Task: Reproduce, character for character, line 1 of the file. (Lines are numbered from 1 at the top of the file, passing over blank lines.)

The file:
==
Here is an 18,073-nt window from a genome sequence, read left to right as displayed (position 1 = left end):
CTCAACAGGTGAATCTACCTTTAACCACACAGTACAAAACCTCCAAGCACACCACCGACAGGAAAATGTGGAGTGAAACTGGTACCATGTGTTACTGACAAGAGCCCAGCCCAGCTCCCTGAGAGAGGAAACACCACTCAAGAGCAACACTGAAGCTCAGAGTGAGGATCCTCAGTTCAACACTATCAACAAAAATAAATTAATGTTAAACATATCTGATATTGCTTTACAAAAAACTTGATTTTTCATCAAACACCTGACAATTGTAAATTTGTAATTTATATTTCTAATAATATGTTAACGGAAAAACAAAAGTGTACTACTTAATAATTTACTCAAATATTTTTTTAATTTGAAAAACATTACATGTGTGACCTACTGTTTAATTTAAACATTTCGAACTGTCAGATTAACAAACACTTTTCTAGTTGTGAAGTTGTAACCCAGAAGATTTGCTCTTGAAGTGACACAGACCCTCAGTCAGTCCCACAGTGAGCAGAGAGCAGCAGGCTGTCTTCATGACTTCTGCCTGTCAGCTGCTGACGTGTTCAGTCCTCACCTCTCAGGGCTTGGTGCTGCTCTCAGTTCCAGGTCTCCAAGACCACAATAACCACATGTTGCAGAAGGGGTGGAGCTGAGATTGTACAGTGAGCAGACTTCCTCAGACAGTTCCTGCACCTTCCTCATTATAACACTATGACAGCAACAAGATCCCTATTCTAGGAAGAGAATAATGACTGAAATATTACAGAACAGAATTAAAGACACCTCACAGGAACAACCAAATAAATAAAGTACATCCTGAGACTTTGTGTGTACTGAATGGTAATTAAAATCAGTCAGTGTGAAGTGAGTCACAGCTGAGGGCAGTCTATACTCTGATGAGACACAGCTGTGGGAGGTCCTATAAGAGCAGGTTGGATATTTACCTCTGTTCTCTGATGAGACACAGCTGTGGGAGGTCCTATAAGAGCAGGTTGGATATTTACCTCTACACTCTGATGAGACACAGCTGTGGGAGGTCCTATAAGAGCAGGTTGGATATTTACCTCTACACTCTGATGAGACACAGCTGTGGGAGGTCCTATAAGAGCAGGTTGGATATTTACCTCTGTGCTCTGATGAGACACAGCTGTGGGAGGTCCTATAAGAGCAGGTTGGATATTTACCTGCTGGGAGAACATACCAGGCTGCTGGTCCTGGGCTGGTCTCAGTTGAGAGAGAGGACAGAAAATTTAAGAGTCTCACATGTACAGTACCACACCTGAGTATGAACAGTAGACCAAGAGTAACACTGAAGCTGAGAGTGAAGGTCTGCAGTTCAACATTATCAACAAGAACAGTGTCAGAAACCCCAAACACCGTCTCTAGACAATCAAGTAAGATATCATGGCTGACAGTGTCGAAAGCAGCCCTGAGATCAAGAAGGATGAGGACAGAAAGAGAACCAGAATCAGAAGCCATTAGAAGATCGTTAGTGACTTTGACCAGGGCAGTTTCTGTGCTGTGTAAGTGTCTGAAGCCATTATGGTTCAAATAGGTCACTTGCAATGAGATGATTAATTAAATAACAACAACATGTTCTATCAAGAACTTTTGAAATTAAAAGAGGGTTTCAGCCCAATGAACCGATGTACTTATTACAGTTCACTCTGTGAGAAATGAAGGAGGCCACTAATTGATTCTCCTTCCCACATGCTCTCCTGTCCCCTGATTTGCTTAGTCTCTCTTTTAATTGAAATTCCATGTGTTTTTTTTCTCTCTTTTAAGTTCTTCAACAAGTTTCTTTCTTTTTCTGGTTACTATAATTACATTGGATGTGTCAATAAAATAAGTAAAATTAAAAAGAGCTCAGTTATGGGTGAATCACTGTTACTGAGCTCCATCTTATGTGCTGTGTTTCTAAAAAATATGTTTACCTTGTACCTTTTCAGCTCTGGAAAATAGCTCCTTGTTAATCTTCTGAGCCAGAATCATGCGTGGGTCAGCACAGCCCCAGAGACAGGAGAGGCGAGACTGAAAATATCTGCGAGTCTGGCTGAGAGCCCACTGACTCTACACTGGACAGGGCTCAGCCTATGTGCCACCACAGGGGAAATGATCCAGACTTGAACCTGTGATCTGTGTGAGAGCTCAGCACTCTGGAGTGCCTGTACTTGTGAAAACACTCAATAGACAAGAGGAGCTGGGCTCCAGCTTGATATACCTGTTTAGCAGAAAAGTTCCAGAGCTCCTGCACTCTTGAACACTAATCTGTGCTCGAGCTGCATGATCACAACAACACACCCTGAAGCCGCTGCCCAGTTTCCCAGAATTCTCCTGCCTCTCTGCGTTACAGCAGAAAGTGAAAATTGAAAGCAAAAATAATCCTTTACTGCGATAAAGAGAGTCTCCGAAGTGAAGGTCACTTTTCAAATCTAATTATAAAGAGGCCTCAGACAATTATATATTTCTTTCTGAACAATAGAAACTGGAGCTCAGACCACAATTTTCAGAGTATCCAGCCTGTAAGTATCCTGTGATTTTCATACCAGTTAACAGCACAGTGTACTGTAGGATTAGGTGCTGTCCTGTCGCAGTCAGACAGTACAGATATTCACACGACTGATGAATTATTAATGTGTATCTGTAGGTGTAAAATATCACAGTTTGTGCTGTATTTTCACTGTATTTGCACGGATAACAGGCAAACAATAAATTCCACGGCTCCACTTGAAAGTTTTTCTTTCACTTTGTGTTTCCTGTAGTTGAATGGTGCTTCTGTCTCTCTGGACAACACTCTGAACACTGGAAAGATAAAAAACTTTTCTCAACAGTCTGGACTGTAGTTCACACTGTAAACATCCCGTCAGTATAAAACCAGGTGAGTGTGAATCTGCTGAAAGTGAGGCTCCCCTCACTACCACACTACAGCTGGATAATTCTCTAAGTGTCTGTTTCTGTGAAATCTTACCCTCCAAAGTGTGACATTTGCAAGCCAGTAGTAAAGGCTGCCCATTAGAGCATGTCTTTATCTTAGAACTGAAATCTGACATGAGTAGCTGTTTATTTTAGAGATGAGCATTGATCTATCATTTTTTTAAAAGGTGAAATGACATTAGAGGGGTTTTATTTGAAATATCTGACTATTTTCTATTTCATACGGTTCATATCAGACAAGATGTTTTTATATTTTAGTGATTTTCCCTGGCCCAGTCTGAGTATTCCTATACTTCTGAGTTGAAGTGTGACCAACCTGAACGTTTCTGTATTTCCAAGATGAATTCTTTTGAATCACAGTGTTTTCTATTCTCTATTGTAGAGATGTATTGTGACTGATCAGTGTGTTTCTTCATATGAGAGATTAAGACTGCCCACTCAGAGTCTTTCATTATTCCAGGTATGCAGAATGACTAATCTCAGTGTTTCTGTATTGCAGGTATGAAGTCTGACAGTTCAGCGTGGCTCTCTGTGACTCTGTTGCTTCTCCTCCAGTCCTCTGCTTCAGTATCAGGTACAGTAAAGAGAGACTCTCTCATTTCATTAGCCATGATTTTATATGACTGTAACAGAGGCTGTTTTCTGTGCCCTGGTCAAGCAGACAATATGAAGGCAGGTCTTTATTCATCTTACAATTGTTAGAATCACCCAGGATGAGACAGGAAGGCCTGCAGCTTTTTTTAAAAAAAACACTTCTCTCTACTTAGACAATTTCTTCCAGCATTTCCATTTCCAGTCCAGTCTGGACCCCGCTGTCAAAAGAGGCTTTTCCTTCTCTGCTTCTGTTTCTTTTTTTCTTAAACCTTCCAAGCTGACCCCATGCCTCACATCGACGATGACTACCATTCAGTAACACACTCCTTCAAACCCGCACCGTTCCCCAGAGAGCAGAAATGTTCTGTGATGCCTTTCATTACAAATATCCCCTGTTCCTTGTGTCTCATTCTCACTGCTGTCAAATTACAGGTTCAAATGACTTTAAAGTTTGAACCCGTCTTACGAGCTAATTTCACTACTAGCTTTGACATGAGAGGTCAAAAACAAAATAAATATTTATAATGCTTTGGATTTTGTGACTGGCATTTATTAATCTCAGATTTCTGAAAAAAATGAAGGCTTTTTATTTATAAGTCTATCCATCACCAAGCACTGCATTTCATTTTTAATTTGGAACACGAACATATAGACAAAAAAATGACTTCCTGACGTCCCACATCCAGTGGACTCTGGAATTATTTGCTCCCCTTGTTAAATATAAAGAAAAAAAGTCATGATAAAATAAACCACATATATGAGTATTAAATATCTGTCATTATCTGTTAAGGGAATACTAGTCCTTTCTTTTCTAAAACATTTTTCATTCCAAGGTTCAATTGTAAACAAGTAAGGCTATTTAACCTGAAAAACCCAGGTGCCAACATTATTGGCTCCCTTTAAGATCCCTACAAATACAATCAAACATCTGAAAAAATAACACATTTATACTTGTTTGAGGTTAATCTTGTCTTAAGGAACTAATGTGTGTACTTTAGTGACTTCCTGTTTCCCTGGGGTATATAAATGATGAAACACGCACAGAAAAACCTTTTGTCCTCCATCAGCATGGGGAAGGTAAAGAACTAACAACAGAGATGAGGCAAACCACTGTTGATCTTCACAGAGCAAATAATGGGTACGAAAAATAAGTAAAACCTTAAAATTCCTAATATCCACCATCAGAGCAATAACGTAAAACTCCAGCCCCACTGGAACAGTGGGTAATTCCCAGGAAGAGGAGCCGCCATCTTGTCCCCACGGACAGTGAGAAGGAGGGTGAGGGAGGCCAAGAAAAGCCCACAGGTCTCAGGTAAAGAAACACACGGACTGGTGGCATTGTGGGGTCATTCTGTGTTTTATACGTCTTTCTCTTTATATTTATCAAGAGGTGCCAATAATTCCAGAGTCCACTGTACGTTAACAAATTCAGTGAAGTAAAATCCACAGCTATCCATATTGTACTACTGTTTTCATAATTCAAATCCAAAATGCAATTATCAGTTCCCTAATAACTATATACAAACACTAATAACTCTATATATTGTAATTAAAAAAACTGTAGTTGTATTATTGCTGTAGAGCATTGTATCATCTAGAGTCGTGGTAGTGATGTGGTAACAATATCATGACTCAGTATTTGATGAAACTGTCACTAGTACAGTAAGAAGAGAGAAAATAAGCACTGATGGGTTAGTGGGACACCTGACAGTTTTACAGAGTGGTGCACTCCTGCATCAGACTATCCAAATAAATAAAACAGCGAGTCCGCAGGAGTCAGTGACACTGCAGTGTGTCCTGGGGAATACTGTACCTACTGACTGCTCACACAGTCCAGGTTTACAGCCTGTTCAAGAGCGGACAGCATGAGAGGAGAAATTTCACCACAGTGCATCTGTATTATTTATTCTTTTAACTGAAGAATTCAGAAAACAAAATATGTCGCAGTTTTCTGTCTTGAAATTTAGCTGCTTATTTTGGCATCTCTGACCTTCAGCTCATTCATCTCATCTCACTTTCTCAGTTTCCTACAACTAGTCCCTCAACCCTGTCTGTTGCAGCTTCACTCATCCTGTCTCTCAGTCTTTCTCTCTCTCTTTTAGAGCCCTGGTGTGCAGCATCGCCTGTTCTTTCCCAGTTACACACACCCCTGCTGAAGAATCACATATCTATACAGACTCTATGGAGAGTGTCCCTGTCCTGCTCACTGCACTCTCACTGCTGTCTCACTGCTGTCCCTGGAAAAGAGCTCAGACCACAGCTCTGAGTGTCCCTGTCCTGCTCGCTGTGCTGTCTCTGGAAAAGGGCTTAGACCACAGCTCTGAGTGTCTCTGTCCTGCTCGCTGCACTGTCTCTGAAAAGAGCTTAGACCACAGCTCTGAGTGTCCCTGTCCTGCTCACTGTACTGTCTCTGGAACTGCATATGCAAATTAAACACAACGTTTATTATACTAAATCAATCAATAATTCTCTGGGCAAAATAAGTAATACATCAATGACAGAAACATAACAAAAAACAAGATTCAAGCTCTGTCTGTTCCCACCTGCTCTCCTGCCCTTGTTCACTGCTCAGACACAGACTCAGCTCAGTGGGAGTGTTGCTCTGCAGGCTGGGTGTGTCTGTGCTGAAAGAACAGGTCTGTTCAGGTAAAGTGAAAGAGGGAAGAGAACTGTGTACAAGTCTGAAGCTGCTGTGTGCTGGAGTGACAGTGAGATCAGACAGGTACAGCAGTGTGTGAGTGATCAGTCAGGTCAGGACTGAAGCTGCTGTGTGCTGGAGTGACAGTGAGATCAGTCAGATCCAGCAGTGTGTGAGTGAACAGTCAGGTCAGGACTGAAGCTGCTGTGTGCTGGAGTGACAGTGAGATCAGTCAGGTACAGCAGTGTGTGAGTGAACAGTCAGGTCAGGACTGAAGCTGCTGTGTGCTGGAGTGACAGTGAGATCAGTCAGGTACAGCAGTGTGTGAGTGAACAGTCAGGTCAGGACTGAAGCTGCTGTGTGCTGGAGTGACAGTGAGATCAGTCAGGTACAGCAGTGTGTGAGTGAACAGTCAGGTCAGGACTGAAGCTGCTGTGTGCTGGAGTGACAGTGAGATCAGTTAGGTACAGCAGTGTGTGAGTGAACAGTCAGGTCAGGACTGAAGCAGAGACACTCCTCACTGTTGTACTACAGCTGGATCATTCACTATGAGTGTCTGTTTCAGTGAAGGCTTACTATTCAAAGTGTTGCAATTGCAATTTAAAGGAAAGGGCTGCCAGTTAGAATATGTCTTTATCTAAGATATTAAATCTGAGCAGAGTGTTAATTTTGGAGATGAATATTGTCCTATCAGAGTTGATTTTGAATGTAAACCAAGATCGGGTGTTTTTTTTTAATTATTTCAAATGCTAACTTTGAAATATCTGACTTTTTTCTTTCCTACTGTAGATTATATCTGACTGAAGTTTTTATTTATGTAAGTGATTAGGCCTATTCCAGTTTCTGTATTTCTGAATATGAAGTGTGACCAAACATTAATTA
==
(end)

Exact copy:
Here is an 18,073-nt window from a genome sequence, read left to right as displayed (position 1 = left end):